The History of Toilet Paper

December 12, 2018

In America, toilet paper is one of those things we tend to take for granted, unless it’s not there. But have you ever wondered what people did before it was invented, and how long it’s been in use? The answers might surprise you.

Before Toilet Paper

Before toilet paper, people mainly used whatever was free and readily available for personal hygiene. Unfortunately, many of the options were quite painful: Wood shavings, hay, rocks, corn cobs, and even frayed anchor cables. Ancient Romans used a sponge on a stick that sat in a bucket of salt water and was shared by everyone (yuck). Leaves, rags, moss and rags were some of the less-painful (and probably more sanitary) options. Wealthy people used wool, lace or other fabrics.

Set of White Toilet Paper isolated on white background. 3D Rendering

The idea of toilet paper actually dates back to medieval China, when a Chinese emperor used 2-foot by 3-foot sheets of paper. Paper has been used for bathroom duty for thousands of years since then. In the late 15th century, paper became readily available, so newspaper was commonly used as toilet paper. In more modern times, Americans used the Sears & Roebuck catalog and The Old Farmer’s Almanac. In fact, photos of the Almanac from the 1800s and early 1900s show the book was made with a hole in the corner, so it could easily be hung up in the outhouse.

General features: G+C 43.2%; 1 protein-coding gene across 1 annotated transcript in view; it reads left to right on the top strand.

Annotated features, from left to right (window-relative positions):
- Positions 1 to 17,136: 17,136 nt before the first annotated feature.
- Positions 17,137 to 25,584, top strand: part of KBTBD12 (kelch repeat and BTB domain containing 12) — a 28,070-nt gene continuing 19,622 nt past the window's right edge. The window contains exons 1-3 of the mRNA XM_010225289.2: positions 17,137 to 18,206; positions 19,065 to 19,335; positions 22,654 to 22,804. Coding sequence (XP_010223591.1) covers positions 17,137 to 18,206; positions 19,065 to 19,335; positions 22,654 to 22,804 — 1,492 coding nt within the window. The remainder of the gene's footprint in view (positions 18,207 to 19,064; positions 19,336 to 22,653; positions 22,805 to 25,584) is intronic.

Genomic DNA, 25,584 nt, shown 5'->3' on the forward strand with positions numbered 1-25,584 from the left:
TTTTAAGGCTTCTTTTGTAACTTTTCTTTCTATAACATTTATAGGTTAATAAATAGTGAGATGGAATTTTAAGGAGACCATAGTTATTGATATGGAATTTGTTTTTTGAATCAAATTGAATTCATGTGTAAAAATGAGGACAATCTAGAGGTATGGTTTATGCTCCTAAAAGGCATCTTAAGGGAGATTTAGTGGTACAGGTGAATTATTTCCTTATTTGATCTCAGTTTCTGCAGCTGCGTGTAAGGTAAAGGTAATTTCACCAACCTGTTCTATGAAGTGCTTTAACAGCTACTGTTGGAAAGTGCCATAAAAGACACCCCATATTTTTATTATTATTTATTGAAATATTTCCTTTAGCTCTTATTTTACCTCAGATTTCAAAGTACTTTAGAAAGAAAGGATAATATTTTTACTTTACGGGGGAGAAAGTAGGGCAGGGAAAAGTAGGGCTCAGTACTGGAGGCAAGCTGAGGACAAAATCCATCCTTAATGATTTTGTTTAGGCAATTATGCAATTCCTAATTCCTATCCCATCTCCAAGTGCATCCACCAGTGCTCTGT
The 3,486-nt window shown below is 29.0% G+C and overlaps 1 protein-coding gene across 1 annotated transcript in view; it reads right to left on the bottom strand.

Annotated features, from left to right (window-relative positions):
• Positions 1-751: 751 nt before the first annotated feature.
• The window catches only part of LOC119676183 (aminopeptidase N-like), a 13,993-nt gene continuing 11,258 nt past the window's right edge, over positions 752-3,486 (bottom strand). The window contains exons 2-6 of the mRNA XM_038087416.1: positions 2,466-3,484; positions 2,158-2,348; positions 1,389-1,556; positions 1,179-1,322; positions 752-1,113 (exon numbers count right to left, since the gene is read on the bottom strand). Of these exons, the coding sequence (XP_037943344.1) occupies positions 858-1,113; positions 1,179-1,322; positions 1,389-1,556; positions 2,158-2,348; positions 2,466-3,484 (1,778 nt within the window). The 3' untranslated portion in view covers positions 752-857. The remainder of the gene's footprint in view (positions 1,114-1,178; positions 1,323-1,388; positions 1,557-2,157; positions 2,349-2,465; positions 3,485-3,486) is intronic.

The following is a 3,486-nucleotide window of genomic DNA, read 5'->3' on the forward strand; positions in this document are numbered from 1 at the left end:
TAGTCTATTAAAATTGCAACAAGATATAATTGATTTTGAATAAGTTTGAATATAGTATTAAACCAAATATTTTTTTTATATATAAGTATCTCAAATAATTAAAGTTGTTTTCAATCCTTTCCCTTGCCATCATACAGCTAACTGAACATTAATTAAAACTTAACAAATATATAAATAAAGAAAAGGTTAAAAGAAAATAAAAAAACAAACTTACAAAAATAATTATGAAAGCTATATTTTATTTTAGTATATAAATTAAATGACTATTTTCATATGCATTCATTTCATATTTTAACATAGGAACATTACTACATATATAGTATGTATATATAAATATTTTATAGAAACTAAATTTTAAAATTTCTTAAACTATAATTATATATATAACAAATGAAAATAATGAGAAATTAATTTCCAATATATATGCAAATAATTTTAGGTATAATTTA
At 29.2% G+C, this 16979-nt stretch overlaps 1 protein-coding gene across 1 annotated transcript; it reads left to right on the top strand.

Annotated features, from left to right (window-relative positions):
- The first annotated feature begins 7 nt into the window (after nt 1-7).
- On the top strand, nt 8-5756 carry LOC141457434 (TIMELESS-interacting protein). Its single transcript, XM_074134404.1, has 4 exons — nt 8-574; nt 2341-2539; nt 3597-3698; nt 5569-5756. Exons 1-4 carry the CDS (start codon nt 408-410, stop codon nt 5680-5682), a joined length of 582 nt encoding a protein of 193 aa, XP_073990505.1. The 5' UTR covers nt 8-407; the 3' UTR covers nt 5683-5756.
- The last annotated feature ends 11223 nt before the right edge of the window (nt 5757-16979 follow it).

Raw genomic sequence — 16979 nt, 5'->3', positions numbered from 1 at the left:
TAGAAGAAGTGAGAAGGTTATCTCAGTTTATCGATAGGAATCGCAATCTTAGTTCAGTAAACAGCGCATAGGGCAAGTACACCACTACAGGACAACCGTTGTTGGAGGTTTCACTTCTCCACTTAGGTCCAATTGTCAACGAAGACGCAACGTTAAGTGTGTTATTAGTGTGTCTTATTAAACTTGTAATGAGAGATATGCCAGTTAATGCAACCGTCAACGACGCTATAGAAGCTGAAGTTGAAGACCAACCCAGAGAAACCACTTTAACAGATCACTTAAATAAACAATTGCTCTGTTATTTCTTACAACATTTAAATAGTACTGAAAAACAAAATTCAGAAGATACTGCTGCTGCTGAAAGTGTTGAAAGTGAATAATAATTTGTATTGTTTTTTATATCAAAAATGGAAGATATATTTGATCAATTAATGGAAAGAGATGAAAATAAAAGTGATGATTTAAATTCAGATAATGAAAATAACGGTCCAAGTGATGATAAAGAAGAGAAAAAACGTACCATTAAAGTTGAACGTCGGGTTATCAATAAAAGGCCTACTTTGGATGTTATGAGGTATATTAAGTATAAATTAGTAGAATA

Mass-Produced Toilet Paper

The first commercially packaged toilet paper was made in 1857 by Joseph Gayetty. The paper was wet with aloe and had his name printed on every sheet. It was sold as a medical product, and claimed to prevent hemorrhoids. The product wasn’t very successful, because most people had a hard time paying the equivalent of $12 for 500 sheets when there were so many free options available.

The mass production of toilet paper continued, however, and perforated rolls like what we use today were patented in 1871 by Zeth Wheeler. The Scott brand made toilet paper rolls popular beginning in 1890, because it was sold to hotels and drug stores. Many people were uncomfortable buying the product, because Americans were embarrassed by their own bodily functions at the time. Toilet paper was literally uncomfortable until the 1930s, in fact, because it contained splinters.

In the late 1800s and early 1900s, indoor plumbing and flush toilets were becoming more common, so Americans were forced to deal with their issues and buy toilet paper that would not cause clogs or damage to pipes. Another big advancement in the toilet paper industry came in 1928, when the Hoberg Paper Company introduced Charmin toilet paper, gave it a feminine logo, and advertised its softness instead of its purpose. The product was extremely successful, and toilet paper quickly became a necessity instead of a luxury item reserved only for royalty or the very wealthy.

Of course, the real question is, does the roll go over or under?

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